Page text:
Lawyer’s Material Misrepresentations in Policy Renewal Applications Justify Rescission
A federal district court in Illinois has granted an insurer’s motion for summary judgment rescinding three consecutive professional liability policies. This comes after the court determined under Illinois law that the insured attorney made material misrepresentations in each of the renewal applications. Minn. Lawyers Mut. Ins. Co. v. Schulman, 2016 WL 4988006 (N.D. Ill. Sept. 19, 2016).
The insurer issued consecutive claims-made professional liability policies to a patent and trademark attorney. The application for each policy required the insured to certify that he was “not aware of any claims or circumstances that could result in claims or disciplinary actions that have not been reported to” the insurer. The insured also represented that if a client “decides to abandon a patent application or allow a patent application to expire,” such decision is “memorialized in writing[.]” The insured failed to disclose that he had allowed various patent applications to expire for two clients and that neither client had agreed in writing to abandon the application process. When the clients ultimately brought complaints against the attorney, he tendered the claims to the insurer.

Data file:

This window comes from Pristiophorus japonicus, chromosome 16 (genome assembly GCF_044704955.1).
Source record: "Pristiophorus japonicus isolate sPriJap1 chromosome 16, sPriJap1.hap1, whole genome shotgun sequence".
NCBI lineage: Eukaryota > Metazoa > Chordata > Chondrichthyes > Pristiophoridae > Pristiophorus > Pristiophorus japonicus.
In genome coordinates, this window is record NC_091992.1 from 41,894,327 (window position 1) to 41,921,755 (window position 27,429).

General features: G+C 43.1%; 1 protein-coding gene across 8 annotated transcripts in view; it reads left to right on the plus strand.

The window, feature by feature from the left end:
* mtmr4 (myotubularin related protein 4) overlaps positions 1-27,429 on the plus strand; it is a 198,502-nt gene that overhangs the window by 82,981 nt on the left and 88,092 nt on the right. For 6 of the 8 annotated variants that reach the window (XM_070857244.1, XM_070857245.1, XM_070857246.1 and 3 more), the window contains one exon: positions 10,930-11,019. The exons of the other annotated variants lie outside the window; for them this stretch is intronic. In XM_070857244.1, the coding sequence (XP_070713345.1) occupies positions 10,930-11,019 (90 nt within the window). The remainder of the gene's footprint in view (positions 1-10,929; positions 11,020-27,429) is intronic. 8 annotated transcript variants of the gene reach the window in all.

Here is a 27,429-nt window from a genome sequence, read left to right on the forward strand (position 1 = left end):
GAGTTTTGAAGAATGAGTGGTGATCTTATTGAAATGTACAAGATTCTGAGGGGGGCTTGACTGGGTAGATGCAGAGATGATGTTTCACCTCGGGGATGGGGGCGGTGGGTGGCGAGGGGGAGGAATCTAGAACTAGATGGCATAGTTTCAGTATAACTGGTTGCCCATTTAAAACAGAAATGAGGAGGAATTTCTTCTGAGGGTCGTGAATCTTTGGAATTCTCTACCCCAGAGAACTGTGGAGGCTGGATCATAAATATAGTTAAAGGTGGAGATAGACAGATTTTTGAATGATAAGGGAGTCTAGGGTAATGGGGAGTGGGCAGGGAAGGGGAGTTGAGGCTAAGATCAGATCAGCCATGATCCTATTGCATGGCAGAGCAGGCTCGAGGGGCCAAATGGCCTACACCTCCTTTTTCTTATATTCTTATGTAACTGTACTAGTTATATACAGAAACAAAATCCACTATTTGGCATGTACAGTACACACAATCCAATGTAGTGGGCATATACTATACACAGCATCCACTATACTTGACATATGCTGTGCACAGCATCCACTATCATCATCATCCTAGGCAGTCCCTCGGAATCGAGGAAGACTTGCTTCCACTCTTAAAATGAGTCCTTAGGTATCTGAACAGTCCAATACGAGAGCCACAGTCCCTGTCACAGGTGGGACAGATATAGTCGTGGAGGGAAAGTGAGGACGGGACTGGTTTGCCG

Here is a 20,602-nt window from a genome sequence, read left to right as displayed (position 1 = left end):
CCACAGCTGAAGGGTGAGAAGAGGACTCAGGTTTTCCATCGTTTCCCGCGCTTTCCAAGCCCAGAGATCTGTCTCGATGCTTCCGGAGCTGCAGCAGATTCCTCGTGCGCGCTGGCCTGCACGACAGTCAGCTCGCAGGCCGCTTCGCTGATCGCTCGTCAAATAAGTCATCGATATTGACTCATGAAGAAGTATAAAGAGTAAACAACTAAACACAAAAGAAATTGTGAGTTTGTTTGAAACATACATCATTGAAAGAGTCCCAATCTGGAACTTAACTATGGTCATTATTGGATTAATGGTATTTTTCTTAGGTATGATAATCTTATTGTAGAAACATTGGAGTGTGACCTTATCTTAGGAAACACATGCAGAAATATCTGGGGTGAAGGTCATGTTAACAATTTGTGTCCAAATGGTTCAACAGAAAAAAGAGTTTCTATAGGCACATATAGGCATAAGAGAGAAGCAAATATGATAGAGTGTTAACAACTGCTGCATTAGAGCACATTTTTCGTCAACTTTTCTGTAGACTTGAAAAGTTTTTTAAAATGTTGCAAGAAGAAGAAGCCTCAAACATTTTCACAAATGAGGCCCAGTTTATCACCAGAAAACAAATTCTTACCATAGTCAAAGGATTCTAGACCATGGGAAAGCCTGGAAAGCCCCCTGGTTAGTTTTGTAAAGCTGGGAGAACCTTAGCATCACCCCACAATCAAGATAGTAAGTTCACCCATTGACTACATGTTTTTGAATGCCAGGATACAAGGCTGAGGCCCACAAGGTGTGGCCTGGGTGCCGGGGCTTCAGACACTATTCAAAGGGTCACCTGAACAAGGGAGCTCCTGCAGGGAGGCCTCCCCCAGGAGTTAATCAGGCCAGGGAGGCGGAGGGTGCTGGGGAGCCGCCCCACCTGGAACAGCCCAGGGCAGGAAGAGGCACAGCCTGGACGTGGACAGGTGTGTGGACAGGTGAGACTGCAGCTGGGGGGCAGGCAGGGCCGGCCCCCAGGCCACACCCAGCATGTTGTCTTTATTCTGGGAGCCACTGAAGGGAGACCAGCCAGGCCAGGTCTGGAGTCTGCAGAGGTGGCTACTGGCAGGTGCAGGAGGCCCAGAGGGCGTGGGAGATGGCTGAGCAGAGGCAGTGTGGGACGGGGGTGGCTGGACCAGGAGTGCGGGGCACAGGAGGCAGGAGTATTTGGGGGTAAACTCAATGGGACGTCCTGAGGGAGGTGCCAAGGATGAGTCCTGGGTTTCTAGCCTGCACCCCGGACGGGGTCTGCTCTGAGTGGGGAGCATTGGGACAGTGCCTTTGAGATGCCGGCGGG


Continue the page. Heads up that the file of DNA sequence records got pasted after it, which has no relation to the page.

The insurer moved to rescind its policies. The court noted that, under Illinois law, an insurer may rescind in the event of misrepresentations that materially affect the acceptance of the risk. The court agreed that the attorney misrepresented both that he required written client acknowledgment to abandon a patent application and that he had no knowledge of any circumstances that could result in claims. Although the insured argued that he did not believe that any claim existed with respect to the two clients, the court held that an objective standard applied and was satisfied in light of the attorney’s repeated omissions and client inquiries about their patent applications.
The court held that the misrepresentations were material under an objective test that asks “whether a reasonably careful and intelligent underwriter would regard the facts as stated to substantially increase the chances of the event insured against.” The court held that an affidavit from the insurer’s underwriter averring that the insurer would have declined to renew the policies, or, at a minimum, would have required substantially more premium, constituted competent summary judgment evidence, noting that “it borders on the surreal to think that the nondisclosure was immaterial.”